"I was sitting with my hands tied with plastic ties for 24 hours. I asked if my family could use the kitchen to get water and food. They refused and so we didn't eat for 24 hours," Abed Rabbo said.
The professed purpose of last weekend's raid into Gaza was to kill or capture Palestinian terrorists involved in firing rockets into Israel, to capture or destroy equipment and to gather intelligence.
Yet all four of the families mentioned in this article are linked to Fatah, the Palestinian faction favoured by Israel and the United States over Hamas.
Abed Rabbo and al Adjrami are members of the Presidential Guard of the Palestinian President, Mahmoud Abbas - the key weapon in what the US magazine Vanity Fair said last week was a failed attempt by the Bush Administration last year to overthrow the Palestinian Authority's elected Hamas government.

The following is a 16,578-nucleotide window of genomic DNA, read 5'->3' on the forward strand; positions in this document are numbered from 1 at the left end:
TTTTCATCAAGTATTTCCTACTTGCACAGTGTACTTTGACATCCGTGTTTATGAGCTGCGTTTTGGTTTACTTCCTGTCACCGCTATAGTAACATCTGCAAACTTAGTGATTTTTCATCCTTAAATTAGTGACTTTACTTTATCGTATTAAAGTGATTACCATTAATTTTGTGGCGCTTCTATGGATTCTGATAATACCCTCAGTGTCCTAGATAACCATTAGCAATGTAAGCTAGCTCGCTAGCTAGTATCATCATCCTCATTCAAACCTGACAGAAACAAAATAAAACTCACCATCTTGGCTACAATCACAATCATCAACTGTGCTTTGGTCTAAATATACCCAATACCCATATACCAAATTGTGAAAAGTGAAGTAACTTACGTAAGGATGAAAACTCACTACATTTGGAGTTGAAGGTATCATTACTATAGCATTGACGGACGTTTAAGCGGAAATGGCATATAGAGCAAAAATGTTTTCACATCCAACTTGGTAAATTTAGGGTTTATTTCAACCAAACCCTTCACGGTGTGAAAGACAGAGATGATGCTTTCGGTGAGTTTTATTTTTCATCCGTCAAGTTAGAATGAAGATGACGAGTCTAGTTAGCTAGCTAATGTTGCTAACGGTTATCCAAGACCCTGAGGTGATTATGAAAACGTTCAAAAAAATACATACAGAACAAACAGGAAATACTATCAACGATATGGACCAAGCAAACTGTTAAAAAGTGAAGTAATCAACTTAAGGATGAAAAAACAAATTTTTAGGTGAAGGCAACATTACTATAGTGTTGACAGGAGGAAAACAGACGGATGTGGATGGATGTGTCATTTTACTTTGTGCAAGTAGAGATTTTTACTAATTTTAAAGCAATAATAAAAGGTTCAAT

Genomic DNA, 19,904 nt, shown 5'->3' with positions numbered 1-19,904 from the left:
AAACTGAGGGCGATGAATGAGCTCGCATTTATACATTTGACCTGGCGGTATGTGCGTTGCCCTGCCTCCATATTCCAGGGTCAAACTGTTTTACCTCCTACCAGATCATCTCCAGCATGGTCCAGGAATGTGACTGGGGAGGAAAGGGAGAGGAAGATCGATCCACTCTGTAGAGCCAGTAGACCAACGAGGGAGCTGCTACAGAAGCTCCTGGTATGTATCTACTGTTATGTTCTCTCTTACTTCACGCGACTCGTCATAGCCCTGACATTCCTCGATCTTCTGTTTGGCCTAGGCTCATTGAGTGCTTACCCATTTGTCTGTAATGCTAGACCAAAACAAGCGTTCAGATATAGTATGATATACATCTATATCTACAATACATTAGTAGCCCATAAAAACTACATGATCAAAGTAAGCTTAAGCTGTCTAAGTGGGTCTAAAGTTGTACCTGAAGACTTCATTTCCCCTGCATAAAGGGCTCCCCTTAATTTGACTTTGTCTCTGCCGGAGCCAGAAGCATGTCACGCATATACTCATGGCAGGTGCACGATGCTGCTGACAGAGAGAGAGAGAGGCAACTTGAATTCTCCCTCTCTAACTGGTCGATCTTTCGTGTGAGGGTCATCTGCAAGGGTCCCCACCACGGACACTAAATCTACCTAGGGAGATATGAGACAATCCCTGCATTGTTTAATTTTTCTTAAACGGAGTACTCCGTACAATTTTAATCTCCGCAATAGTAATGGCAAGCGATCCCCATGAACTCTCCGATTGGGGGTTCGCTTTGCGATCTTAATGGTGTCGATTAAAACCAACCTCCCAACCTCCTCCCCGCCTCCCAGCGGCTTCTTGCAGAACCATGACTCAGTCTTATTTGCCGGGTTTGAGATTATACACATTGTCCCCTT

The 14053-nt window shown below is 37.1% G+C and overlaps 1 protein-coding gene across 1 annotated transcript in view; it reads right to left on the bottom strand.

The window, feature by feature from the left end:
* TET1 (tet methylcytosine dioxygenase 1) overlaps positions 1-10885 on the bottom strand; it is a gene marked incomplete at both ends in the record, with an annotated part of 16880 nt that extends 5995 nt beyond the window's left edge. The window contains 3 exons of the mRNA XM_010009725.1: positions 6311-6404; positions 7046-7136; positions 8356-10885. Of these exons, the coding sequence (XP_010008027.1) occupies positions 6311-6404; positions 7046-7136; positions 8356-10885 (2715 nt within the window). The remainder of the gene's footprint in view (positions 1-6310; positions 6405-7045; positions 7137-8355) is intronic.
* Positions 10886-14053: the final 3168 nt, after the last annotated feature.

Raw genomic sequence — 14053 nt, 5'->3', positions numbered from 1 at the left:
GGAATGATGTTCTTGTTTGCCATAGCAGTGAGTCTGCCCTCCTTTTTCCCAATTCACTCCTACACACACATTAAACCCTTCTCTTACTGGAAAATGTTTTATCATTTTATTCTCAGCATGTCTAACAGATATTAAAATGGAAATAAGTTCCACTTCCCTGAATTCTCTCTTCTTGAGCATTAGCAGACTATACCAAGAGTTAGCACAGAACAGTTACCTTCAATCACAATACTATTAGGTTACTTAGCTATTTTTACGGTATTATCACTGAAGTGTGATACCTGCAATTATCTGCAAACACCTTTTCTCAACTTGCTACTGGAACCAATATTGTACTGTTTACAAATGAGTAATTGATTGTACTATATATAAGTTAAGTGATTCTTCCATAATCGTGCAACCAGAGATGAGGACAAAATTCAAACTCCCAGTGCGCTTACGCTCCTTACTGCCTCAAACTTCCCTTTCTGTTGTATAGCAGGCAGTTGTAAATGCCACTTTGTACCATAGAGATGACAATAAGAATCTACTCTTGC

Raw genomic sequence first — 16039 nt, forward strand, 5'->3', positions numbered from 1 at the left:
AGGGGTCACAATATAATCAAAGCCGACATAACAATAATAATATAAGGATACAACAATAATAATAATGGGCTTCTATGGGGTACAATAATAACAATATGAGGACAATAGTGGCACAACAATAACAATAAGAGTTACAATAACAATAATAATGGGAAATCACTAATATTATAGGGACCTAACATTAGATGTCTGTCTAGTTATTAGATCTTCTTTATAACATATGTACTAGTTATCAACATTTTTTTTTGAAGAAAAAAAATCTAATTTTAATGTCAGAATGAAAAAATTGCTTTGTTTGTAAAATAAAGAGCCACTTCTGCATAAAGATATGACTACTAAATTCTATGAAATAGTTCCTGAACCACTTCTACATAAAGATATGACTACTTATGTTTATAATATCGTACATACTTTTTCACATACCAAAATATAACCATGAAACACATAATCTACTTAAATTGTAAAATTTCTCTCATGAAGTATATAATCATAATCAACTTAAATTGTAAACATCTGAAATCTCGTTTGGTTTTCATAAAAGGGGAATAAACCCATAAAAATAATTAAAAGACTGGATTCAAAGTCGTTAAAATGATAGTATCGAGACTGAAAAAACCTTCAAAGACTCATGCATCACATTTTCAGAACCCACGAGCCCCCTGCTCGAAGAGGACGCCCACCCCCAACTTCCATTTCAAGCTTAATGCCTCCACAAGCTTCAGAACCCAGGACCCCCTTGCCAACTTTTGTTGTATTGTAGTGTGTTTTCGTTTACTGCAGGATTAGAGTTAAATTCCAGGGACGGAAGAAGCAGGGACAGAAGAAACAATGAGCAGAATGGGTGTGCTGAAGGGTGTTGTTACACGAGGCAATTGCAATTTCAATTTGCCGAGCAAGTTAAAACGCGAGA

According to documents and testimony unearthed by the magazine, the administration coerced Mr Abbas into reneging on a power sharing agreement that paved the way for possible Hamas-backed peace talks with Israel.
Instead, new Presidential Guard factions trained by US soldiers were to be used to mount a coup against Hamas in Gaza with US-sponsored weapons shipped through Israel and Egypt.
Israel's foot soldiers seem to be unaware of this relationship.
"They were punching me, saying, 'You are a member of Hamas. You are a member of Fatah. Where do you work?"' Mamdoeh al Adjrami said. "I said, 'I work in the Presidential Guard' … They kept hitting me whenever they liked."
Jabr Zidane's son Mohammed, 21, was hardly able to speak on Monday, drugged with painkillers to ease the pain from beatings and from shoulders, elbows and hands swollen from more than a day in tight plastic restraints.